In Belle Fourche SD tonight - and while I'm probably not gonna have time to stop and visit personally, I couldn't let the opportunity pass to talk with one of my online blogging pals Robert Dennis (aka Jinglebob) of Dennisranch's Weblog. I'll just bet most of you know who he is, too. I'm more farmer, and he's more old school stockman, but we decided we had quite a bit in common.

We can't stand to be boxed in by the country we're in - too many trees and mountains make us nervous.

On the other hand, we like rough country - like some of the hidden draws and bluffs in Kansas and the rolling rock formations on the plains in South Dakota. Guess that's the cattlemen in us - good pasture land, it is.

Some folks in other areas are strange.

We didn't agree on flat ground. Robert has gone out of his way to avoid Kansas in the past because he's heard it just hour after hour of flat ground. I think that's been oversold - it's a rolling, humpy flat with hidden draws and cuts breaking it up after a few miles. You've gotta climb on something tall (which won't be a tree, for sure) to see for miles and miles.

I have got to meet this guy in person, just like I need to take the time to see this esteemed blogger.

My Father

This is going to be a tough one for me. Today is the thirteenth anniversary of my Father's death. He passed away in his sleep while I was at Texas Motor Speedway for a NASCAR race. Dad had Parkinsons, and his days of independence were coming to a close, even as he denied it. I couldn't take care of him - not and have a full time job. The time I had to lay the Heimlich Maneuver on him was a clue, as was reports from the neighbors about his poor driving.

But, no matter. We say he died on April 5, 1998, because that's what everyone agreed was the probable date - on a Friday. He wasn't found until Sunday.

But, that isn't really what I'm gonna talk about. My Dad loved me and I know it, but overall we just didn't get along much. Neither did he and my mother or sister. Mostly, he could be a selfish, inconsiderate bastard.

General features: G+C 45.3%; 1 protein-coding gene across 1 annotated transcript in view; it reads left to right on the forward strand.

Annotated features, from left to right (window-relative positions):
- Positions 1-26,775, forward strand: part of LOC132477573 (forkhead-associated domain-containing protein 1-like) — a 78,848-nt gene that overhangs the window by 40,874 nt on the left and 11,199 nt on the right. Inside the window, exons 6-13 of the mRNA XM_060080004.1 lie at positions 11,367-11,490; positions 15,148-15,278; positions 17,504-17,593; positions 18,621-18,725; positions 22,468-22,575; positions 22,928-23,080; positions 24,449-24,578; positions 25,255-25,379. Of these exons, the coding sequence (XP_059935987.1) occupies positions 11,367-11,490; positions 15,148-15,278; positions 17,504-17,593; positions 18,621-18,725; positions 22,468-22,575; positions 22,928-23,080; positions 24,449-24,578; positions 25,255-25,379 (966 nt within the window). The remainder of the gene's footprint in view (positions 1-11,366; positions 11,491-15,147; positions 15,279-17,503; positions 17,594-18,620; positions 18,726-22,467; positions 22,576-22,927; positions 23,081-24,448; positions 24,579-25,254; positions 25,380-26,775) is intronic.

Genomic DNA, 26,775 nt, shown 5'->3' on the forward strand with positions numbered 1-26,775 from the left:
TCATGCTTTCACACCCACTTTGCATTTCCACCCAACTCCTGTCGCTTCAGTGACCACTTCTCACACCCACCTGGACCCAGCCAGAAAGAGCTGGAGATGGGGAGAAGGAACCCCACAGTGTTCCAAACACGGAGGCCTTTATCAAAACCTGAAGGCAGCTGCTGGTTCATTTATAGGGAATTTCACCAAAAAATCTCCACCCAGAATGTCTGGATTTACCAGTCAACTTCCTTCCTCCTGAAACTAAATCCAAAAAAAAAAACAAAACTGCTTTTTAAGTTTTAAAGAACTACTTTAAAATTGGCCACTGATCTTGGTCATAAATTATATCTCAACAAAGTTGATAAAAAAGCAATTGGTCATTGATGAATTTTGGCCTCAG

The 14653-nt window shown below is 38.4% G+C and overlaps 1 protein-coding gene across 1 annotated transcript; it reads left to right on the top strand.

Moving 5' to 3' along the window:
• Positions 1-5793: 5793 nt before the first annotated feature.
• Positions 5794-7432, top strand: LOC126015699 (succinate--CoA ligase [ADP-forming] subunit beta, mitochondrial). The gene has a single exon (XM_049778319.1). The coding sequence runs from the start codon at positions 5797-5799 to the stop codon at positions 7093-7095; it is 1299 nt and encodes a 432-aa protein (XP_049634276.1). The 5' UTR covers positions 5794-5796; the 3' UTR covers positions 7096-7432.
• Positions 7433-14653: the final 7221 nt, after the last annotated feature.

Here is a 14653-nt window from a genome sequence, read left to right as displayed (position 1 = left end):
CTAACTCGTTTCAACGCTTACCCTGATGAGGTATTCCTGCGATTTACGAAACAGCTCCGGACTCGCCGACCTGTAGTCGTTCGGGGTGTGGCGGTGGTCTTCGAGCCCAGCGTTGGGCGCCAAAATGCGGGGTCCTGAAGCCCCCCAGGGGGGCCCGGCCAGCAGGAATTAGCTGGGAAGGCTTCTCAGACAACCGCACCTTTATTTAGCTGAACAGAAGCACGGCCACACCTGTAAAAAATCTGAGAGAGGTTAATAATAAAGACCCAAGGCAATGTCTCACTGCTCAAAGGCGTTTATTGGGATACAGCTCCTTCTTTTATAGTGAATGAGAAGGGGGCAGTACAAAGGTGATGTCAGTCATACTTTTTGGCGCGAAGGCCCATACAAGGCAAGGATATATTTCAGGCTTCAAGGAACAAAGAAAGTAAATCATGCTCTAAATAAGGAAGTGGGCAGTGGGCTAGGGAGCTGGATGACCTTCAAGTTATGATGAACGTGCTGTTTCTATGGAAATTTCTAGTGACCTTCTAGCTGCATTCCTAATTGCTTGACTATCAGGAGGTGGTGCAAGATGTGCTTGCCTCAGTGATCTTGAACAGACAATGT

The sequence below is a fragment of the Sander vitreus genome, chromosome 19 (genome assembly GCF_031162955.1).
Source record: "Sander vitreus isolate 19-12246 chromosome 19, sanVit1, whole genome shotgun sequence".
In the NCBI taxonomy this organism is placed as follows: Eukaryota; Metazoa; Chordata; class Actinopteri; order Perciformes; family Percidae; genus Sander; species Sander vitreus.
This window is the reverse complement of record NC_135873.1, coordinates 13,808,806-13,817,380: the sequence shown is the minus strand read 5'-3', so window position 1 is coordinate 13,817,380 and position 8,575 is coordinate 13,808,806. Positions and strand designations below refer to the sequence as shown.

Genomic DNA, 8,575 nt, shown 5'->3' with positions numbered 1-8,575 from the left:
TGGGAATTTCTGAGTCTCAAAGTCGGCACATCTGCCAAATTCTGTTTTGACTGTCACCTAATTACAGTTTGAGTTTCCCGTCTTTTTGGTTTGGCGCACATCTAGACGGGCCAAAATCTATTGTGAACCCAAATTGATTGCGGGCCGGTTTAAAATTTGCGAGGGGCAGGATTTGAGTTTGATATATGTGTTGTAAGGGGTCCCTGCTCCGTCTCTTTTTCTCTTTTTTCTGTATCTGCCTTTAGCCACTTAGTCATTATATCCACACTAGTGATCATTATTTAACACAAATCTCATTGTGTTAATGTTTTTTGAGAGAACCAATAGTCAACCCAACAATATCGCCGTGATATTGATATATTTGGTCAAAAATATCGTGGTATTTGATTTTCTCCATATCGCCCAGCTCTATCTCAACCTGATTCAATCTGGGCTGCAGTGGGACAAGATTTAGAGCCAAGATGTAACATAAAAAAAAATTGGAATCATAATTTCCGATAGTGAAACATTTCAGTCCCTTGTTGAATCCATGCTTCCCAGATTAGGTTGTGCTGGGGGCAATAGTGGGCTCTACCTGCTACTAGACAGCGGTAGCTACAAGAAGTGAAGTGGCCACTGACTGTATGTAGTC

I grew up fetching tools and such for him when he had to tinker on his equipment. This was not an easy task, since he had no habit of putting them up when he was done. So, in order to find what he wanted, I really had to keep a running inventory of where he might have used certain tools and which pickup, tractor, or spot on the ground he might have left them. Often, he'd tell me where he "knew they were," but he'd forgotten and was wrong. I'd get my butt chewed royally for not being fast enough, and when I'd finally find them - perhaps miles away (not that uncommon when he left them on implements left at remote fields), there was never an apology. Nope, still all my fault.

He did the same crap with the rest of the family when it came to his personal items, most commonly his billfold or checkbooks. He'd be unable to find one of those items, and call for all of our attention. We had stolen/moved/buried under a bunch of stuff/ whatever his billfold. "It was right here ten minutes ago, by God, because that's where I left the God Damned thing!"

I generally was the one who went outside to look in the pickups or tractors. I'd get yelled at, too. "I told you I left it right there! What the Fuck are you going outside for?" I'd say something non committal and go on. Usually, it would be in the seat or on the dash of a pickup, or somewhere in a tractor cab. Sometimes, it would be on the ground where he'd been working, or on top of equipment. As thick as it was, I'm sure it got uncomfortable sitting, so he'd take it out of his pocket.

And, after I'd taken it to him, more often than not I'd get a grunt of acknowledgment. Apology? Nah, not so much.

Women were supposed to be barefoot and pregnant, and subservient to their husbands. Children were to be seen and not heard. He was living in the 1800s. Money got tight when Sis and I were little, so Mother went back to teaching. Our parents shared a checking account. Mother would deposit her paycheck, and then use the money for food and clothes. Dad would spend the money on important things, like his model airplanes. Overdrafts came in the mail, with bitter fights. It was all my Mother's fault. She was blowing money. Mother opened a separate account at a different bank (she didn't trust the local bank, for good reason, but that's another story). The overdrafts still came, but she wasn't spending from the shared account. Dad managed to do that all on his own. Apologies? Uh, no.

In his defense, he never did hit us. He'd threaten to, but never follow through. He wasn't an alcoholic or skirt chaser, either. Dad was a fairly respected person in the community, because he was a different person in public. But, at home, he was the king, by God, and you'd best not forget it.

Speaking of model airplanes - he got into the radio controlled variety in the early seventies. Radio sets were expensive. One of his excuses to do this was "This will be a father and son activity." Did I give a rat's ass about his planes? Not so much. Did he ever ask me if I was interested? Nope, he was, so that was all that mattered. He'd give demonstrations at organization suppers and the like, and one of his favorite things to do was to say: "I started this hobby wanting it to be a father and son activity. Well, it didn't work out" in a sad tone and look accusingly at me.